I was afraid to speak. I couldn’t keep her together for much longer; any distraction would merely shorten the time she did have. I didn’t know what to say, either.
Lyra had enough strength left to shrug off the harness and transfer me to her front, where she hugged me with ailing arms. Even then, I couldn’t feel anything. Not her arms, nor her warmth.
In my inner world of wind and clouds, I was on my knees, reaching towards a scene I couldn’t truly touch.
“Hey. You’re not actually a drone, are you?”
She laughed, a brush of bubbling mirth. “Knew it. Place as many attachments as you want, but you can’t change how something is fundamentally a rock. Guess there’s a joke about polished turds in there, somewhere.”
She found the strength to smile, despite her unavoidable fate. As much as I wished to weep, no tears — no release came. I couldn’t deceive myself anymore, now that my mind was cursed with clarity.
“This isn’t your fault. If it weren’t for you two, I would’ve probably died anyway — without being able to put an end to all of this. This is a version of me… a version of Lyra Krause that never was. That never could’ve been.”
A flower that only blooms once.
“I think subconsciously, I always wanted somebody to come and force me to change my ways, instead of waking up myself.”
A potential never reached.
“I died a loser. Never even had a kiss.”
She was the first person I ever had an ordinary conversation with. Even if it was a one-sided farce, I knew her fears and desires; how she had a distaste for centipedes and liked barbeque short-ribs. How she one day wished to leave a mark on history with her research into medical nanotechnology, hoping to extract a scientific cure for aging so that everybody could have as much time as they wished.
Though it pained me to admit it, I wanted a single friend. Somebody who could tell me that this wasn’t all just a strange nightmare and that there was purpose in this damned life.
This is my fault. I almost saved you, damn it… I missed something. I had to have missed something back there.
“Right now, right here, I made something of myself. Even if it took my own death, I overcame the me of yesterday… I’m here now.” Lyra rested her chin on my surface. “I think I’m alright with that.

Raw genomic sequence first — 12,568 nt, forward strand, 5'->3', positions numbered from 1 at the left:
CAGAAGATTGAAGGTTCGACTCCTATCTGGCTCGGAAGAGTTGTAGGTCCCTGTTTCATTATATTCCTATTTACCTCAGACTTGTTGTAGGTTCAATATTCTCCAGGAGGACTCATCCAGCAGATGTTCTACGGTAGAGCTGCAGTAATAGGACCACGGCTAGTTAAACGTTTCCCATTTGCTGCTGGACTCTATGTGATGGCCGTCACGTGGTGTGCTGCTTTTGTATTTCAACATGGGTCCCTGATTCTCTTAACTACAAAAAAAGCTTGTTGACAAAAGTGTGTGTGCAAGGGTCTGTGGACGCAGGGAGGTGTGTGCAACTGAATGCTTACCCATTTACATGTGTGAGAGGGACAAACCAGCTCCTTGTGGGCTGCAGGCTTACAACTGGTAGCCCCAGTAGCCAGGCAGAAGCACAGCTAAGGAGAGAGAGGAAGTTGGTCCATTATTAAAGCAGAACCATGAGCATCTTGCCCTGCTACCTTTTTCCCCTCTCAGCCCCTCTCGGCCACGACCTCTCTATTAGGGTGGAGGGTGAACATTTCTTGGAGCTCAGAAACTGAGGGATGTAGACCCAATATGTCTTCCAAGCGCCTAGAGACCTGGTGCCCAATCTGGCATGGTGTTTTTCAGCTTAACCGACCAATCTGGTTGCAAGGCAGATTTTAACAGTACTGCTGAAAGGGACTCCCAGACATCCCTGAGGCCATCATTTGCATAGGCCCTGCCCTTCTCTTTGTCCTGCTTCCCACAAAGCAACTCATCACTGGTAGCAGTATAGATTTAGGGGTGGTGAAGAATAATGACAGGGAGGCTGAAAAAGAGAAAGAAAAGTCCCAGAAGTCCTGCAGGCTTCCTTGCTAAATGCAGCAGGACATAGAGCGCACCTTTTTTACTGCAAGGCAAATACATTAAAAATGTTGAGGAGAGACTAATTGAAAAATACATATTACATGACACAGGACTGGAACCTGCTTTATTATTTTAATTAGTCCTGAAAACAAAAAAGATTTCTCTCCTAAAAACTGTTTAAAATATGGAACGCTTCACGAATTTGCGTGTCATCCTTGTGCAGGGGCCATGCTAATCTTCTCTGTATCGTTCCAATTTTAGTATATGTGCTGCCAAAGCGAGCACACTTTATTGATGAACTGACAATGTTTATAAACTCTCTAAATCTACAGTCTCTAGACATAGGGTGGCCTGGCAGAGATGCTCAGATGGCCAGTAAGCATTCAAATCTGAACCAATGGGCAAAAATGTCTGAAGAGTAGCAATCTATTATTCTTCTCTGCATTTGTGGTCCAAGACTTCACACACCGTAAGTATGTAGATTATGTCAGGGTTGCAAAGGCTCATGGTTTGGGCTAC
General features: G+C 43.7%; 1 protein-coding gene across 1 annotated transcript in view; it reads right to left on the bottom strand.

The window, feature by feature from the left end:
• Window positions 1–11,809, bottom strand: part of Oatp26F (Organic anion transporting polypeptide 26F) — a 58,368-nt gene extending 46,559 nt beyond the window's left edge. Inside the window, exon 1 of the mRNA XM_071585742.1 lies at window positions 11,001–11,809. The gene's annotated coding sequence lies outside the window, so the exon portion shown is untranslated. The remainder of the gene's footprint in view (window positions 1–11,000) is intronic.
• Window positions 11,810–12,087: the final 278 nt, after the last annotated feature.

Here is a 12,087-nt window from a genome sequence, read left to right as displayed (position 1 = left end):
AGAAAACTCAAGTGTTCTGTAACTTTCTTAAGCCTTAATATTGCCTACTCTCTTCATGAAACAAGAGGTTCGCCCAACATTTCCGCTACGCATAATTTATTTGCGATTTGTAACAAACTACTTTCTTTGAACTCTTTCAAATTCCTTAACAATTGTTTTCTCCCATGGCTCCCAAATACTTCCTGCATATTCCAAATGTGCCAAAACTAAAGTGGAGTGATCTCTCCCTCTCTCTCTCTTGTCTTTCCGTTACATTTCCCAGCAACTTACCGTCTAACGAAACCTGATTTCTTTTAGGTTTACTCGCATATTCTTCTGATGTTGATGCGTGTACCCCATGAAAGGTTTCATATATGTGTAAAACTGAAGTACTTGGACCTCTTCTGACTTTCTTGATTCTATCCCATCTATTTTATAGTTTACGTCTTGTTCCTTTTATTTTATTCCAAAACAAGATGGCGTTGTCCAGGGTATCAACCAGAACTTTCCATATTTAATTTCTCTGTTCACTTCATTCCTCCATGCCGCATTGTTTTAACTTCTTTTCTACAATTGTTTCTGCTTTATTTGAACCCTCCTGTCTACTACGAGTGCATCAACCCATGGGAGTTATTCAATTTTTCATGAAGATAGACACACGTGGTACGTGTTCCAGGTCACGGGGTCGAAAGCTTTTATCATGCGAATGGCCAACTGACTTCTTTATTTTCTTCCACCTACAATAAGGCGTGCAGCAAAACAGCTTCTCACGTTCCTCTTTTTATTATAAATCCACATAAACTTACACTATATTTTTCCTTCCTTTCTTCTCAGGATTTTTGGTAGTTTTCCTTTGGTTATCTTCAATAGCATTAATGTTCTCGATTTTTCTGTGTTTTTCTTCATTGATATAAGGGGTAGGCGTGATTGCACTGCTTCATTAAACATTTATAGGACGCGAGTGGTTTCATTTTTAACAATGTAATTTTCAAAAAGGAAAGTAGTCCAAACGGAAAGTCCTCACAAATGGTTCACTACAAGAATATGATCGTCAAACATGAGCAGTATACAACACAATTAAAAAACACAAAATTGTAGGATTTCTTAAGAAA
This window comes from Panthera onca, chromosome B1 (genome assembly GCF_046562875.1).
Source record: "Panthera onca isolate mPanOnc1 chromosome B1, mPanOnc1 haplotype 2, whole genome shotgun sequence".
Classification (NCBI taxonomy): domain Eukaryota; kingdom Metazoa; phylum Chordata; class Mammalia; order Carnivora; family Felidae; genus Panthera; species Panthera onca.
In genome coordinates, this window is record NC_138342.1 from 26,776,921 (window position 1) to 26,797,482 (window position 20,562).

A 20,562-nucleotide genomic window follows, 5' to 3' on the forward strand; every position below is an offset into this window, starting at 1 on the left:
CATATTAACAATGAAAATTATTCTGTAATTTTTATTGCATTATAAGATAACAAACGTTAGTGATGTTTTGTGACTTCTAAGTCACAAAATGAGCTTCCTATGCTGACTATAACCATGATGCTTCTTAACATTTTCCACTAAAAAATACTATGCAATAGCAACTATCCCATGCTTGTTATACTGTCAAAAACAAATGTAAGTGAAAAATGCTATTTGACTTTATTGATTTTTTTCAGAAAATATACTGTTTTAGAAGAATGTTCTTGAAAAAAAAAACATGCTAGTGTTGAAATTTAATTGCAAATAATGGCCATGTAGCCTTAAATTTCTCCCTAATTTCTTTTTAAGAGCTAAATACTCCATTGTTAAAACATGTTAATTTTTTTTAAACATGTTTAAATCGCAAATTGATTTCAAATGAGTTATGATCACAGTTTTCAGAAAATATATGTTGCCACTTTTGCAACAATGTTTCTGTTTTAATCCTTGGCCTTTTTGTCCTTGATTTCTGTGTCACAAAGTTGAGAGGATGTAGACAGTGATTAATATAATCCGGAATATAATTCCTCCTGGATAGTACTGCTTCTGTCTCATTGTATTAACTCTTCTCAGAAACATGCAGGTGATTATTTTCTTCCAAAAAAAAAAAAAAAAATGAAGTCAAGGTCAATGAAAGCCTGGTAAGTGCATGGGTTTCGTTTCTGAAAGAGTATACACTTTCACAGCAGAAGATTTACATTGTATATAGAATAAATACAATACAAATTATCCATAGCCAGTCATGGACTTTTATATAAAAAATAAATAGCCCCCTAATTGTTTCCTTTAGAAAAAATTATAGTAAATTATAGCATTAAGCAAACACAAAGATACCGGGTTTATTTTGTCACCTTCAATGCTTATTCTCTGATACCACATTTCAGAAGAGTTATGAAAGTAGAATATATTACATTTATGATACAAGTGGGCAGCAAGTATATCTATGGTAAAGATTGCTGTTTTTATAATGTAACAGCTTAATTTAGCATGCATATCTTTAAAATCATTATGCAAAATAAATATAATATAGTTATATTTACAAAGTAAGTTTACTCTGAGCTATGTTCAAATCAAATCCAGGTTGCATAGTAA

Are you really? How can you be so calm? There won’t be anything left of you — when you die, your story ends. That’s it. There’s so many lingering regrets, so many dreams unfulfilled… How could you bear that?
At that, Lyra grinned. “They say the fool learns from their own mistakes, and the wise learn from the mistakes of others. The way I see it, somebody has to be brave enough to make the mistakes in the first place.”
Her left arm cracked and faded. The fleeing light danced as it dispersed, a waltz reflected in broken glass and tarnished metal panels.
There… has to be something we can do.
“There is.” The grip of her remaining hand tightened. “Truth is, back there, when this… Manifest thing came, I had the chance to look into you. From the fragments I saw, it seems like you’ve been cursed.”
“You’ve lived at least once before. A life of peril and sacrifice, where your smile was crushed underneath the weight of the world. No matter where you go or where you are, your path is destined to be thorny and painful. A curse of karma, I suppose.”
Two wounded girls navigated a dark forest, holding out until dawn. From a lonely night where the glass moon hung in the air, a curse that sprawls eternity began.
“You have the power to carry the wishes of those around you. I don’t envy you.”
To inherit that karma that is left behind.
“And me, I went my whole life without making waves, too scared to leave a mark. Selfish as it is, this is my only chance to leave something behind. For somebody to remember me, to remember that I was alive, that I struggled, that I failed. I want to pass on this insignificant crumb of knowledge that I proudly call my own.”
The strength to stand up to yourself and overcome. To face reality, whatever it may be, and smile in spite of it all.
To take action before it’s too late.
For her sake, I carved those sentiments into my heart.
I won’t forget you, Lyra. I never will.
Her back was gone now, and so was half her face. She rested her head against her decaying emerald blade and closed her only eye.
“You’ll always be fighting your past self. And I know you’ve already established the ground you can stand on. I can’t see much of anything anymore, but tell me about it.”
It’s a land where the fields are green and the days and night pass by in peace. Where anybody can rest their weary minds until they feel like they’re ready to continue.
Where there isn’t anybody to bother you.
“Sounds... kinda lonely.”
She reached upwards, towards an unseen horizon. “I see it now. Everything that was. This has happened before, hasn’t it?”
Has it? What… What do you mean?
A final smile. “This time, I pray you can create your own future. I’ll be...”
The last threads keeping Lyra together collapsed. Fractures tore through her body, as though it were wrought from broken stained glass.
Her hand formed a resolute fist, then faded into brilliant light. Her blade was the last thing to go; reflected in its surface was a clear blue sky, burning bright as it shattered and broke away.
In my inner world, the only sign that Lyra Krause ever existed was a stone statue hugging a still-shimmering emerald blade. Clutching the incomplete scroll she left behind, I sat beside her and desperately tried to stem the flow of the tears that I already knew were fake.
But as much as I tried, they continued to flow between my fingertips, a reminder of another hand that slipped through mine.